“At this point in the game, a presidential candidate should have a substantially large house file that is constantly raising money. Acquiring lists at this point suggests they are far behind in building a house file,” said Rob Stutzman, a Sacramento-based Republican consultant and frequent Trump critic. “It’s what they should be doing if he’s not going to self-fund, but they should have been doing it a year ago. Poor planning. Sad.”
Trump’s campaign did not respond to a request for comment.
Some of the recent emails, with subject lines such as “ALERT: You need to read this RE: Hillary Indictment,” have come from Newt Gingrich’s 2012 presidential campaign, the Washington Examiner, National Tea Party Alert and others.
The emails include a disclaimer, such as “Please find a special message from one of our advertisers, Trump Make America Great Again Committee” at the top of an email from Gingrich Productions. Underneath is a letter from Trump urging donations of $5 to $50 to stop presumptive Democratic nominee Hillary Clinton.
“Your donation will once again silence Hillary and the liberal media that hates me so much,” Trump writes.
Trump, the presumptive GOP nominee, was late to start fundraising in earnest. He largely self-financed his primary run before deciding to embark upon a traditional fundraising effort for the general election. Recently released campaign financial disclosure reports showed that Trump badly lagged behind Clinton in May. She ended the month with $42 million in the bank, while Trump had $1.3 million.
Trump has ratcheted up his fundraising since then, scheduling a series of high-dollar events across the nation and sending out a flurry of email missives in search of small-dollar donors.
Donald Trump breaks a record, and it’s not a good one
Donald Trump enjoys pushing boundaries – though he is unlikely to brag about pushing this one.
Gallup reports that Trump is more disliked than any general election candidate in the last 60 years. Even Barry Goldwater at his lowest point was not viewed as negatively as Trump is now. The polling organization’s latest survey looked not just at whether people view a candidate favorably or unfavorably, but to what extent.
Participants grade the candidate’s appeal on a 10-point scale. Forty-two percent of those surveyed gave Trump either the lowest or second-lowest possible rating. It was a record for Gallup, though Trump was not alone in besting Goldwater there. Clinton had 33% of voters giving her such low grades, which far exceeds the 26% Goldwater received at his low point in 1964.
But where Trump excelled in record setting was the total number of people who found him unfavorable to at least some extent. For every two people who view him positively, another three view him negatively. Clinton about breaks even, just as Goldwater did on the Gallup “scalometer” back in 1964.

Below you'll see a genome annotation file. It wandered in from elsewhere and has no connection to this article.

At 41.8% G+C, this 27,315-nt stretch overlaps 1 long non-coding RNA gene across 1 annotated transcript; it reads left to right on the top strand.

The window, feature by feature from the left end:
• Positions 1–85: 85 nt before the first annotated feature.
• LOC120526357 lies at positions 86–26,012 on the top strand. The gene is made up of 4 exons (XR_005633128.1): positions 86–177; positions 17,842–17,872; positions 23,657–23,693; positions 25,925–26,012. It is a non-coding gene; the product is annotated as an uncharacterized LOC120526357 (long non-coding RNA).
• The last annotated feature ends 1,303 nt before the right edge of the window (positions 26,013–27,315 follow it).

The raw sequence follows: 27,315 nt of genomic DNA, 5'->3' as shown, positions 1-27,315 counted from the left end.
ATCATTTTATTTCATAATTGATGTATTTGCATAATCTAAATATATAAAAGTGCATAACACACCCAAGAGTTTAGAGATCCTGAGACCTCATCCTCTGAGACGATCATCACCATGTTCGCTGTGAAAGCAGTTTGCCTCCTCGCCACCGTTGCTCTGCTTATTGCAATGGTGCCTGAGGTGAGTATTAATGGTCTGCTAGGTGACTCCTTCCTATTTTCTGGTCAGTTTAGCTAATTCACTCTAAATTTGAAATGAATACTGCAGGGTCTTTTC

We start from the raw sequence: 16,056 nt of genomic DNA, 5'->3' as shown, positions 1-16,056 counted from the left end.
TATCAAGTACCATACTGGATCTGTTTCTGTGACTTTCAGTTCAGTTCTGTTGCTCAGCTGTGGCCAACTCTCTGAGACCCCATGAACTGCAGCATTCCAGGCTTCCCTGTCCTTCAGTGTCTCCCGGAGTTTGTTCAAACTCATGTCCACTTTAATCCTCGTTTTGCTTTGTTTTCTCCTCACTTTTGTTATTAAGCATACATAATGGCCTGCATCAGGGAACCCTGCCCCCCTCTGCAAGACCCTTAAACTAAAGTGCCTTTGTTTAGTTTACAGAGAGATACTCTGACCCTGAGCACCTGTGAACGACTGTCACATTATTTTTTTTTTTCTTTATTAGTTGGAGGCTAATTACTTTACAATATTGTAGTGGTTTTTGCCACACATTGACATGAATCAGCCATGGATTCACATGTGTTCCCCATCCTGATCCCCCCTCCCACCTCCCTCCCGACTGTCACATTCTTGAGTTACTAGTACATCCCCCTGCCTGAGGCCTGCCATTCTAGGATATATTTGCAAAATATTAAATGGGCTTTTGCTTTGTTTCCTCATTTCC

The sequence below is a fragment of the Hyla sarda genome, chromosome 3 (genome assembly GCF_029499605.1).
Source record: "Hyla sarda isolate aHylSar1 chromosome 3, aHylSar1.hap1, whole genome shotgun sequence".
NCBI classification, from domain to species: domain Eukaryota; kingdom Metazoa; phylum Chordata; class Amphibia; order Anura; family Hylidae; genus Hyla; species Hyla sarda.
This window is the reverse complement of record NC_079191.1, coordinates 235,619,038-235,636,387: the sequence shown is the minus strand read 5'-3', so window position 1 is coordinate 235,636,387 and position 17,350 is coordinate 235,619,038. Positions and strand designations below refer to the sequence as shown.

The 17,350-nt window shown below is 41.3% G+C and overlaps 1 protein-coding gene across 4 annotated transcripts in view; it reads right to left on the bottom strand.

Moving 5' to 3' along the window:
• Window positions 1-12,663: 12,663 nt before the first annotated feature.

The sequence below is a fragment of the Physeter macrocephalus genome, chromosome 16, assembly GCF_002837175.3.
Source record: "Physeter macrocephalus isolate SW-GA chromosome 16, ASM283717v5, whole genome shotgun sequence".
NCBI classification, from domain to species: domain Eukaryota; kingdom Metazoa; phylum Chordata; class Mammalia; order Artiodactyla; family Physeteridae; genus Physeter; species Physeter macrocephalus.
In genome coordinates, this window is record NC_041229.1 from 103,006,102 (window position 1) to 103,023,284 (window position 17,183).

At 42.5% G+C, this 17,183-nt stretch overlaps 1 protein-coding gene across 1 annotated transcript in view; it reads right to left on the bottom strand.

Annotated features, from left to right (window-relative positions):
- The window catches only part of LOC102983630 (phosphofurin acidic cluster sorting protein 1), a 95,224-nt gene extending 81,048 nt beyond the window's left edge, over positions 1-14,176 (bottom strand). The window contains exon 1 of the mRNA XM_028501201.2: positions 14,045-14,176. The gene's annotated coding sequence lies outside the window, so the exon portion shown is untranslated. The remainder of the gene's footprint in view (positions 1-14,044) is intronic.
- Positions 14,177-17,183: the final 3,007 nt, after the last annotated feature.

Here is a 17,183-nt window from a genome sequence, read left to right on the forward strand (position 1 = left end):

It’s worth noting, though, that such dubious distinctions hardly stand out the way they did when Goldwater set records. Voters were far less likely to express a dim view of candidates then. Dwight Eisenhower received rock-bottom favorability scores from just 4% of voters in 1956. Lyndon B. Johnson and John F. Kennedy got the lowest scores from just 5% of voters in the elections that followed.
Here’s what Independence Day looks like on the campaign trail
For many Americans — politicians included — the Fourth of July is a chance to unplug, unwind and spend time in the sun.
But presidential candidates often spend the holiday on the campaign trail. Because neither Hillary Clinton nor Donald Trump has announced any public appearances Monday, we decided to take a look at Fourth of July campaigning from years past:
Donald Trump responds to criticism over tweeted six-pointed star by blaming the media
Trump calls for new U.S. leadership after attacks overseas
Libertarian nominee calls Trump a racist
Donald Trump is “clearly” a racist, Libertarian nominee Gary Johnson said, citing Trump’s attacks on Mexican immigrants.
“The stuff he’s saying is just incendiary,” Johnson said on CNN’s “State of the Union” on Sunday.
Johnson, the former governor of New Mexico, also pointed to Trump telling a woman in New Hampshire last week that he would look into her suggestion to replace hijab-wearing Muslim women working for the Transportation Security Administration with military veterans, thought it wasn’t clear whether Trump was embracing her idea entirely or simply acknowledging the idea of finding jobs for veterans.
“He has said 100 things that would disqualify anyone else from running for president but doesn’t seem to affect him,” Johnson said. “... That statement in and of itself, it really is, it’s racist.”
Johnson is campaigning to get at least 15% support in the polls to qualify for the presidential debates in the fall.
In Colorado, conservatives grapple with the Trump conundrum
To understand the dilemma Colorado Republicans wrestled with at a conservative gathering this weekend, one only had to look at the range of speakers, whose positions on Donald Trump ran the gamut from enthusiastic support to vehement opposition.
Trump himself came to Colorado for the Western Conservative Summit, an annual weekend-long confab organized by a local Christian university. As did Hugh Hewitt, the radio personality and one-time Trump skeptic turned reluctant supporter. Yet so did Ben Shapiro, a conservative writer staunchly against Trump.
Perhaps nowhere does Trump’s candidacy vex Republicans more visibly than Colorado, which is home base for the latest effort to block his nomination at this month’s national convention, and where Republicans faced Trump’s ire during the primaries for its complex caucus system.